WARNING: This story contains clear
images of the Stevens-Johnson syndrome, which can be disturbing to some
When Mandy Smith collects her son, Zachary, from school
she knows immediately that something is wrong. Zachary is not doing well. He
says he has an itchy poison ivy rash on his feet and on his eyes. She rubs a
soothing cream into his feet.
The next day, his whole body is covered
in a rash. Then his temperature starts to rise, and he begins to get
a fever. Mandy doesn't know what else to do and rushes to the
hospital with her son.
The doctors aren't sure what's wrong
with Zachary. They presume it's a viral infection but the medication
isn't taking effect. His condition is deteriorating by the
hour and the rash also keeps getting worse. His eyes are
bloodshot, and his lips are beginning to crack open.
A nurse has a terrible suspicion of
something, which quickly gets confirmed: Zachary has Stevens-Johnson syndrome,
a very rare and dangerous disease that primarily attacks the skin and mucous
membranes. It usually begins with symptoms similar to those of flu but can
rapidly turn fatal.
The Stevens-Johnson syndrome is usually an
allergic reaction to certain drugs. Mandy is certain that the pills she gave
Zachary a few days prior to help with a migraine could have triggered the
Zachary's skin begins to blister and peel off.
90 percent of his skin is affected by the disease. His lungs are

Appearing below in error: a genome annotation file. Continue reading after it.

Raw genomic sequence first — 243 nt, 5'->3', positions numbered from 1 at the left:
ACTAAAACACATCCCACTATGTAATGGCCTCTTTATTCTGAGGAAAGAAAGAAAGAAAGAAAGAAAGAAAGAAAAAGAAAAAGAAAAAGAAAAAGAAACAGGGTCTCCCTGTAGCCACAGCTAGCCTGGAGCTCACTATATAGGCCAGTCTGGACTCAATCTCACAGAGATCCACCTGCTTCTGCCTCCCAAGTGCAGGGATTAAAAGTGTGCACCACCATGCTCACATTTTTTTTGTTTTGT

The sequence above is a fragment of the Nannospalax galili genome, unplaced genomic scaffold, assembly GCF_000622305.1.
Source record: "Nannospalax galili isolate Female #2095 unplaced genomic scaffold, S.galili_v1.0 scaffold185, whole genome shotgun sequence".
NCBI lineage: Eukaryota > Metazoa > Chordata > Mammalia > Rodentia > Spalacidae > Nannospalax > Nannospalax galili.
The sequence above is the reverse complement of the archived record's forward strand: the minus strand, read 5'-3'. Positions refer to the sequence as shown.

infected. The doctors have to put him into an artificial coma in order to
remove his top layer of dead skin. They wrap him up in an artificial
skin substitute, so his weakened little body can start forming new skin.
No one is sure if he will survive.
Fortunately, Zachary is a very tough and brave
little boy. Just one month later, he is out of the coma, and his body begins to
recover remarkably quickly. Miraculously, he is not only completely healthy
again but he also seems to have not suffered any permanent damage
from it. His family is overjoyed.
Sometimes the smallest and most fragile
individuals surprise everyone with a strength that no one would ever
have believed possible. It is good to know that even seemingly hopeless
cases can still turn good in the end.
The doctors thought it was a poison ivy rash, but days later they noticed THIS.4.55EYEOPENER WARNING : This story contains clear images of the Stevens-Johnson syndrome, which can be disturbing to some people. When Mandy Smith coll...